The Zika virus and Chester County

Getting rid of standing water is more effective than spraying

By Nathaniel Smith, Columnist, The Times

NSmithColLogoNews has come around lately that “Pennsylvania Is Now One Of The Top States With Zika Virus ” (Phoenixville Patch, 8/23/16). Currently PA ranks 5th in the number of diagnosed Zika cases. Of course, no one knows how many undiagnosed cases there are anywhere.

Quick quiz: how is Zika spread? If you answered “by mosquitoes,” you’re only half right.  It’s our fault too.

It’s important to focus on this note in the article: “All of the cases were travel-related, according to the Centers for Disease Control and Prevention.”

That means no human has acquired Zika from a mosquito in PA. Although the prime mosquito host for Zika, aedes aegypti, does exist in Pennsylvania, it doesn’t do well this far north (yet).

The fact is that Zika is spread not only by mosquitoes but also by people, whether through sexual contact (CDC offers explicit advice on this aspect) or from carrying the virus (usually without symptoms) and being bitten by a mosquito that in turn bites someone else, who thus acquires the disease. The aedes albopictus mosquito, often called “Asian tiger,” has become very numerous in PA but fortunately does not seem to transmit Zika very well (yet).

Spraying pesticides is a limited, short-term fix that leaves many adult mosquitoes alive and does not affect eggs and larvae but harms many forms of life and can lead to acquired immunity. Mosquitoes breed over 500 times faster than people, so they will become immune to whatever we do against them much faster than we can evolve to resist them. Mosquitoes in Puerto Rico and Florida are already becoming resistant to permethrin, the standard anti-mosquito pesticide.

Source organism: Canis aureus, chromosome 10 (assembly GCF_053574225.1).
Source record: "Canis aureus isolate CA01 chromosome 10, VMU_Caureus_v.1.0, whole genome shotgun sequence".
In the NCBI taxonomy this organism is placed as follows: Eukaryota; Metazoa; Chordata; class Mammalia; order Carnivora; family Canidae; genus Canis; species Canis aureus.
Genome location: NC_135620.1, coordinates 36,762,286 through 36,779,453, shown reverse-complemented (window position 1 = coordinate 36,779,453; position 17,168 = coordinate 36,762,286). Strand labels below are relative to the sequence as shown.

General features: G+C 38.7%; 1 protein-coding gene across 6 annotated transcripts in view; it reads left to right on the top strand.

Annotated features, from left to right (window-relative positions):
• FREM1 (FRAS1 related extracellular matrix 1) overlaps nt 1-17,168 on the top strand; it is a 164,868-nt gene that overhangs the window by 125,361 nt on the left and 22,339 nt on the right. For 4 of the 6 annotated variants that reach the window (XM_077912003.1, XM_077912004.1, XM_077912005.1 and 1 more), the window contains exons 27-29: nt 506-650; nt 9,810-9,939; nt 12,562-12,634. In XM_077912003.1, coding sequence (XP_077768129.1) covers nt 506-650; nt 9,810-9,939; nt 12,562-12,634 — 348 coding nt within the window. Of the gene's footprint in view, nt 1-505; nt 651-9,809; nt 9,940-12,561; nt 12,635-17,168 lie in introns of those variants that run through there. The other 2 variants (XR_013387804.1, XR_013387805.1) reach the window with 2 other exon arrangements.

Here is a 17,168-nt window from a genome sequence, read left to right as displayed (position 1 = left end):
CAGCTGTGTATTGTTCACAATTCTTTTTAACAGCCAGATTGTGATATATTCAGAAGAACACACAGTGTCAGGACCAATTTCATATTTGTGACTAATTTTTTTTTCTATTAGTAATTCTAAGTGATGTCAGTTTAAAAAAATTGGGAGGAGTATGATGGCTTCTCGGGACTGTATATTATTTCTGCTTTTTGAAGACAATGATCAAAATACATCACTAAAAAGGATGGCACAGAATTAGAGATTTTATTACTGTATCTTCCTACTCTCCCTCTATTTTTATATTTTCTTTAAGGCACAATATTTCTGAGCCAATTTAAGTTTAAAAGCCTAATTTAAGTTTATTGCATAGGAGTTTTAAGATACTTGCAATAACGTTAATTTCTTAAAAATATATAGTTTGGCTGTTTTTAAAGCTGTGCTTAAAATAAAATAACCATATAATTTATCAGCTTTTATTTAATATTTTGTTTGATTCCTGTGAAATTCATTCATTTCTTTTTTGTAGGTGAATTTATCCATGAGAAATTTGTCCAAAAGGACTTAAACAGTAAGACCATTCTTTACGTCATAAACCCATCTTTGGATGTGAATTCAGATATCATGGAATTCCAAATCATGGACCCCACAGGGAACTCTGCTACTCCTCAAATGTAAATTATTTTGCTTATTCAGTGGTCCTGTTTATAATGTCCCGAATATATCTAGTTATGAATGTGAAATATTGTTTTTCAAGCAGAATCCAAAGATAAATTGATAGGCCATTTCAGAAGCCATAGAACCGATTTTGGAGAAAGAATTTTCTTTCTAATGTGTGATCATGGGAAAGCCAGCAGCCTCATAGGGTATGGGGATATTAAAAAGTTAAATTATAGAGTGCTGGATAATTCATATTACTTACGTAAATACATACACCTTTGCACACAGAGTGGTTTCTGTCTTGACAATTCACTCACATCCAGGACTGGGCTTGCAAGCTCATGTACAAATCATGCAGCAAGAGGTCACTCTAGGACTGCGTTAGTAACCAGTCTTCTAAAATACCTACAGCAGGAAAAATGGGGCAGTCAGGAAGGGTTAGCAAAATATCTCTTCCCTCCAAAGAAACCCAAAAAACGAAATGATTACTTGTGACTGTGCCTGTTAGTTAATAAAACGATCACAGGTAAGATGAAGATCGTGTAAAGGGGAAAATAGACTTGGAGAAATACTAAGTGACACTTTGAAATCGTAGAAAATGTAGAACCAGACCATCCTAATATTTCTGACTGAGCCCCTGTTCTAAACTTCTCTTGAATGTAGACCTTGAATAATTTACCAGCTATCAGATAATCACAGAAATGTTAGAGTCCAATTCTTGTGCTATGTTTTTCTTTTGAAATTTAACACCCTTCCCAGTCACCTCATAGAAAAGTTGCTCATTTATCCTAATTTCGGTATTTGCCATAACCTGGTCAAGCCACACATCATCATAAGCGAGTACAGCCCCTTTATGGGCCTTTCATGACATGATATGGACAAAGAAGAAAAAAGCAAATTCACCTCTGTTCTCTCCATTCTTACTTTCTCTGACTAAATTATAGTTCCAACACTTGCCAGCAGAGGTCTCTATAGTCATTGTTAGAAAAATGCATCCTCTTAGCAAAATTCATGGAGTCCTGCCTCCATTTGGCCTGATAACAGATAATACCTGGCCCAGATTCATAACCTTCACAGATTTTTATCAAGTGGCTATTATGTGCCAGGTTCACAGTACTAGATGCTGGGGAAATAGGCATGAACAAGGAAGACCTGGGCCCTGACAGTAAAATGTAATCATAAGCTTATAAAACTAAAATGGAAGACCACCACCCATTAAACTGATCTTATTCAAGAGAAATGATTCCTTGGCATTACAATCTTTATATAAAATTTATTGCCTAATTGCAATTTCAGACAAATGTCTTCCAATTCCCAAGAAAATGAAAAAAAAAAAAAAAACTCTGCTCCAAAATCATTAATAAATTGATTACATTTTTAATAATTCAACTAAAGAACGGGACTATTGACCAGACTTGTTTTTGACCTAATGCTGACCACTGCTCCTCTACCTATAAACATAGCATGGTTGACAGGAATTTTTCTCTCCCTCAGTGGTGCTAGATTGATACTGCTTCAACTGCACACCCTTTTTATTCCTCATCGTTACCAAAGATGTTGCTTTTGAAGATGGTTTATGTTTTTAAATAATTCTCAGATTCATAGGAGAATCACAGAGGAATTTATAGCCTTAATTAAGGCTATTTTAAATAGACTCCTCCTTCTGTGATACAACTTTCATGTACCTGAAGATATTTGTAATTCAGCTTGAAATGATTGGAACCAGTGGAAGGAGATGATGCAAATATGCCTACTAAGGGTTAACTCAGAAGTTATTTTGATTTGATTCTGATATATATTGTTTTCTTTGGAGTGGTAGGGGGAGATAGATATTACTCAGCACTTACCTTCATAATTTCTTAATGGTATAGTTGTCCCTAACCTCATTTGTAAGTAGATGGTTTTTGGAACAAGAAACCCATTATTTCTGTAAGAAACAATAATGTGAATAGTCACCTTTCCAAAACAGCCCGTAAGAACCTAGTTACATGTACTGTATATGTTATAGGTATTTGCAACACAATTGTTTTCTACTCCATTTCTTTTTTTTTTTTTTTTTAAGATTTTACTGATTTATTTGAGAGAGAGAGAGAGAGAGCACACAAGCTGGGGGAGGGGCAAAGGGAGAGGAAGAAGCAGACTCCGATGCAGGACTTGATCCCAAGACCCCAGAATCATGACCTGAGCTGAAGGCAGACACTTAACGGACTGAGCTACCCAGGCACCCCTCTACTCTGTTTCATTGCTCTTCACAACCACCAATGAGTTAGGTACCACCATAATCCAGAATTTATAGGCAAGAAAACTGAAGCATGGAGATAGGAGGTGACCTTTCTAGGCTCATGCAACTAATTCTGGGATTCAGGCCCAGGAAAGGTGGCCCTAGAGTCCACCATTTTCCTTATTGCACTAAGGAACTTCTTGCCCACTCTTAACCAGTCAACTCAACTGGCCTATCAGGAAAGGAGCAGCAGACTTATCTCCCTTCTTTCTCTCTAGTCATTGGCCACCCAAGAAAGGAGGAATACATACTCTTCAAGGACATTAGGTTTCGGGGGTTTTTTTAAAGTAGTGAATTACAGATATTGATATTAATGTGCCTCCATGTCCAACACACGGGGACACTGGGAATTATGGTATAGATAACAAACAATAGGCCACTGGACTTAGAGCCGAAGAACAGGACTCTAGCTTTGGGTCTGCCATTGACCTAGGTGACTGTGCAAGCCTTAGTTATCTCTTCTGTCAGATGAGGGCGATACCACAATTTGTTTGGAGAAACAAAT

This is all not good news, except that in PA we do have some time to get ready for present and future mosquito-borne diseases.

Mosquitoes don’t know what they are doing but people do; mosquitoes follow their instincts in a short life cycle but people have the power of reason and the advantage of experience.

It is very hard to tell who is carrying the Zika virus, because serious symptoms are rare. But anyone who has traveled to a place here Zika is common could be carrying the virus. In Pennsylvania today, mosquitoes don’t carry Zika, people do.

What can we all do, beyond keeping an eye on people who just got back from Brazil, Puerto Rico, or Miami? (And those people have a special duty to get their blood tested and avoid being bitten by mosquitoes here at least while their blood might be contagious, which seems to be for about a week.)

The best solution is to reduce the number of mosquitoes: to cut down on mosquitoes and all diseases they carry, we should GET RID OF ALL STANDING WATER ON OUR PROPERTY!

And communities need to educate their residents. For more, see

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